• Exercise, Intervention Combos Associated With Lower Fall Risk

      For older adults, exercise alone and combinations of interventions are associated with reduced risk of injurious falls, according to a review published online Nov. 6 in the Journal of the American Medical Association. More...

    • Older Women Can 'Walk Away From the Grim Reaper'

      MONDAY, Nov. 6, 2017 (HealthDay News) -- Ladies, slip on your sneakers and walk briskly every day, and you might prolong your life. More...

    • New Finding Hints at Clue to Dementia

      FRIDAY, Nov. 3, 2017 (HealthDay News) -- Inflammation in middle age may increase the risk for brain shrinkage and dementia in old age, a new study suggests. More...

    • What Exercise Regimen Is Best for Healthy Weight Loss in Seniors?

      THURSDAY, Nov. 2, 2017 (HealthDay News) -- Seniors who want to lose weight should hit the weight room while they cut calories, a new study suggests. More...

    • Health Tip: Eating Healthier as You Age

      Make sure your diet is age-appropriate More...

    • Bone Strength + Bone Mineral Density Screening Cost-Effective

      Combined assessment of bone strength and bone mineral density is a cost-effective strategy for osteoporosis screening in postmenopausal women, according to a study published in the November issue of Radiology. More...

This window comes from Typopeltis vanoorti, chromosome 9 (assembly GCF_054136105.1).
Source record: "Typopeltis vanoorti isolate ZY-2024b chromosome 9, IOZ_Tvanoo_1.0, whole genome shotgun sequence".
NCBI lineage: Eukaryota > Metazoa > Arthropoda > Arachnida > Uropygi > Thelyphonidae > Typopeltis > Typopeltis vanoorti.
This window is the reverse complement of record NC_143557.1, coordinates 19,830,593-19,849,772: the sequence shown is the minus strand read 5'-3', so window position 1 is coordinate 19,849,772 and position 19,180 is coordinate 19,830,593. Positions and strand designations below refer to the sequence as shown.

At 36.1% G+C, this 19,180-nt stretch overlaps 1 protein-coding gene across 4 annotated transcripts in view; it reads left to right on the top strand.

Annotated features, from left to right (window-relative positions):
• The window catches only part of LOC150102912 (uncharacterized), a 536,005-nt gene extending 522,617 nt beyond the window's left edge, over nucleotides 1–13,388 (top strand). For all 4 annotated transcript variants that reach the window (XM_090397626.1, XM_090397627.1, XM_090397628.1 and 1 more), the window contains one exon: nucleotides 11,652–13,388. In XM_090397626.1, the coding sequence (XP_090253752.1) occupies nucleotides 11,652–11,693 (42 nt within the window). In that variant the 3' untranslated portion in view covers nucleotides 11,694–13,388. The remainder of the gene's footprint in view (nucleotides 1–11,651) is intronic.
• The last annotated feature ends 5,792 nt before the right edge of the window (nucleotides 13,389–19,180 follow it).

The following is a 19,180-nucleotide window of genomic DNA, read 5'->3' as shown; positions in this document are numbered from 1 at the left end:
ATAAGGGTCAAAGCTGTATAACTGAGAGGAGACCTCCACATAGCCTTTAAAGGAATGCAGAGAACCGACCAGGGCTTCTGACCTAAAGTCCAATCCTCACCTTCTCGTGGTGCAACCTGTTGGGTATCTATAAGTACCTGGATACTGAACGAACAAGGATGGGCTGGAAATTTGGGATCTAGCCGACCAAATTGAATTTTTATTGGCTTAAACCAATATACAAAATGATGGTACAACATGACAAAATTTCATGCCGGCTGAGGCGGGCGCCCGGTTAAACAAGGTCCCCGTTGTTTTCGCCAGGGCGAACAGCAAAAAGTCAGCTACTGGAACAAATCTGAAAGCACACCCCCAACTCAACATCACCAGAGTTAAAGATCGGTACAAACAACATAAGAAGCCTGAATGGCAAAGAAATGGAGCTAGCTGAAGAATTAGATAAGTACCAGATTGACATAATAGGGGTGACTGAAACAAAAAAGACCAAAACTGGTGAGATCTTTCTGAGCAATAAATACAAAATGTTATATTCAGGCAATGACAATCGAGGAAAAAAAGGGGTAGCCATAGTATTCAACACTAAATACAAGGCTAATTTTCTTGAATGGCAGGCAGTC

• Panel Recommends New Zoster Vaccine as First-Line Treatment

      In a close 8-7 vote, the Advisory Committee on Immunization Practices recommended that Shingrix be chosen over Zostavax as the herpes zoster vaccine of choice in adults aged 50 and older, the Washington Post reported. More...

    • There's a New Shingles Vaccine -- Is It for You?

      THURSDAY, Oct. 26, 2017 (HealthDay News) -- On the heels of approval of a better vaccine for the painful condition shingles, adults over 50 should plan to roll up their sleeves -- again. More...

    • Secondary Prevention Meds Often Not Started Post-AMI in Seniors

      Thirty-seven percent of older nursing home residents do not initiate secondary prevention medications after acute myocardial infarction, according to a study published online Oct. 17 in the Journal of the American Geriatrics Society. More...

    • Ditch the Throw Rugs, Seniors!

      Hip fractures are more likely to follow indoor falls in warm weather, study finds. More...

    • Health Tip: Finding Safe Shoes for the Elderly

      Balance and comfort are key More...

    • Health Tip: 5 Suggestions to Promote Healthy Aging

      And see long-term results More...

    • Mental Health Issues Impact Retirement Saving Behavior

      Mental health, as assessed by psychological distress, is associated with retirement saving behavior, according to a report published online Aug. 29 in Health Economics. More...

    • Dance Your Way to a Healthier Aging Brain